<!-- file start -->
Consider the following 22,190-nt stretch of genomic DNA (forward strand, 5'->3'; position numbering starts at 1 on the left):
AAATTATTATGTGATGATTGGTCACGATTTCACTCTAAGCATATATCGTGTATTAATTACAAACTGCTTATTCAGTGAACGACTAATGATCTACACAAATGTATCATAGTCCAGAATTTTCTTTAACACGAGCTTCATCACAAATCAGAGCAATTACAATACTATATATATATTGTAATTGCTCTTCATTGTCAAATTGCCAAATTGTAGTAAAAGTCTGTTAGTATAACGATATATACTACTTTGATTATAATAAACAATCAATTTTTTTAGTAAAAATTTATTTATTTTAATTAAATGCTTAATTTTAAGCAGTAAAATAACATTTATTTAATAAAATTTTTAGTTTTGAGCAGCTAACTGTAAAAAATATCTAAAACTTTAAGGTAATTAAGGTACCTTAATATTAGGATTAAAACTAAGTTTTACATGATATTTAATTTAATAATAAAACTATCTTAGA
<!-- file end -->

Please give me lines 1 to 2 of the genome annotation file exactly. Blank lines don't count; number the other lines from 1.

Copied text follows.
Consider the following 22,190-nt stretch of genomic DNA (forward strand, 5'->3'; position numbering starts at 1 on the left):
AAATTATTATGTGATGATTGGTCACGATTTCACTCTAAGCATATATCGTGTATTAATTACAAACTGCTTATTCAGTGAACGACTAATGATCTACACAAATGTATCATAGTCCAGAATTTTCTTTAACACGAGCTTCATCACAAATCAGAGCAATTACAATACTATATATATATTGTAATTGCTCTTCATTGTCAAATTGCCAAATTGTAGTAAAAGTCTGTTAGTATAACGATATATACTACTTTGATTATAATAAACAATCAATTTTTTTAGTAAAAATTTATTTATTTTAATTAAATGCTTAATTTTAAGCAGTAAAATAACATTTATTTAATAAAATTTTTAGTTTTGAGCAGCTAACTGTAAAAAATATCTAAAACTTTAAGGTAATTAAGGTACCTTAATATTAGGATTAAAACTAAGTTTTACATGATATTTAATTTAATAATAAAACTATCTTAGA